Reap Disastrous Consequences
by US Senator Robert Byrd Senate Floor Speech
Wednesday, February 12, 2003
war in Afghanistan has cost us $37 billion so far, yet there
is evidence that terrorism may already be starting to regain
its hold in that region. We have not found bin Laden, and
unless we secure the peace in Afghanistan, the dark dens
of terrorism may yet again flourish in that remote and devastated
Pakistan as well is at risk of destabilizing forces. This
Administration has not finished the first war against terrorism
and yet it is eager to embark on another conflict with perils
much greater than those in Afghanistan. Is our attention
span that short? Have we not learned that after winning
the war one must always secure the peace?
And yet we hear little about the aftermath of war in Iraq.
In the absence of plans, speculation abroad is rife. Will
we seize Iraq's oil fields, becoming an occupying power
which controls the price and supply of that nation's oil
for the foreseeable future?! To whom do we propose to hand
the reigns of power after Saddam Hussein?
Will our war inflame the Muslim world resulting in devastating
attacks on Israel? Will Israel retaliate with its own nuclear
arsenal? Will the Jordanian and Saudi Arabian governments
be toppled by radicals, bolstered by Iran which has much
closer ties to terrorism than Iraq?
Could a disruption of the world's oil supply lead to a
world-wide recession? Has our senselessly bellicose language
and our callous disregard of the interests and opinions
of other nations increased the global race to join the nuclear
club and made proliferation an even more lucrative practice
for nations which need the income?
In only the space of two short years this reckless and
arrogant Administration has initiated policies which may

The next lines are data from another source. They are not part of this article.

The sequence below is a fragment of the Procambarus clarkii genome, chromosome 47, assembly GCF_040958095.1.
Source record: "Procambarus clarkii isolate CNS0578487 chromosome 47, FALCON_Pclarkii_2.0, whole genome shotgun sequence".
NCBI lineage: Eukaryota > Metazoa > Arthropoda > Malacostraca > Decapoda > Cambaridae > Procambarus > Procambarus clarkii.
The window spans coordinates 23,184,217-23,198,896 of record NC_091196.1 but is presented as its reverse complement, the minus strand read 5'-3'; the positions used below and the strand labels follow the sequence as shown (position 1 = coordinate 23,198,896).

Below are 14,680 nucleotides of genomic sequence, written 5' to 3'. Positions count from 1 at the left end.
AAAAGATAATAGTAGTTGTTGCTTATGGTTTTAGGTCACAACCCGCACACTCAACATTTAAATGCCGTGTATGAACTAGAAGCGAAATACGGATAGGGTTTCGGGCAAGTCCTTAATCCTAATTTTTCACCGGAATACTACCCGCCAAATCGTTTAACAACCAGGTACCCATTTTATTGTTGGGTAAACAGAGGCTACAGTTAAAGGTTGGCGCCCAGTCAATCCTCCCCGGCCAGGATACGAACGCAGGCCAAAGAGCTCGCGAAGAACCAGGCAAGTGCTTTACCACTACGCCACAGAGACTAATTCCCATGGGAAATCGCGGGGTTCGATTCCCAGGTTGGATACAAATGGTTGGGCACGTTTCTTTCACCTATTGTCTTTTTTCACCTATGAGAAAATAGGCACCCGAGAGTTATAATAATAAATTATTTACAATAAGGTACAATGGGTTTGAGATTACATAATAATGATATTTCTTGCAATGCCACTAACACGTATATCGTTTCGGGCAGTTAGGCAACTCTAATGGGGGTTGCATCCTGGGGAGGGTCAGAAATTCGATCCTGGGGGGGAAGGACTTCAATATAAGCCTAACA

reap disastrous consequences for years. One can understand
the anger and shock of any President after the savage attacks
of September 11. One can appreciate the frustration of having
only a shadow to chase and an amorphous, fleeting enemy
on which it is nearly impossible to exact retribution.
But to turn one's frustration and anger into the kind of
extremely destabilizing and dangerous foreign policy debacle
that the world is currently witnessing is inexcusable from
any Administration charged with the awesome power and responsibility
of guiding the destiny of the greatest superpower on the
planet. Frankly many of the pronouncements made by this
Administration are outrageous. There is no other word.
Yet this chamber is hauntingly silent. On what is possibly
the eve of horrific infliction of death and destruction
on the population of the nation of Iraq -- a population,
I might add, of which over 50% is under age 15 -- this chamber
is silent. On what is possibly only days before we send
thousands of our own citizens to face unimagined horrors
of chemical and biological warfare -- this chamber is silent.
On the eve of what could possibly be a vicious terrorist
attack in retaliation for our attack on Iraq, it is business
as usual in the United States Senate.
We are truly "sleepwalking through history."
In my heart of hearts I pray that this great nation and
its good and trusting citizens are not in for a rudest of
To engage in war is always to pick a wild card. And war
must always be a last resort, not a first choice. I truly
must question the judgment of any President who can say
that a massive unprovoked military attack on a nation which
is over 50% children is "in the highest moral traditions
of our country." This war is not necessary at this
time. Pressure appears to be having a good result in Iraq.
Our mistake was to put ourselves in a corner so quickly.
Our challenge is to now find a graceful way out of a box
of our own making. Perhaps there is still a way if we allow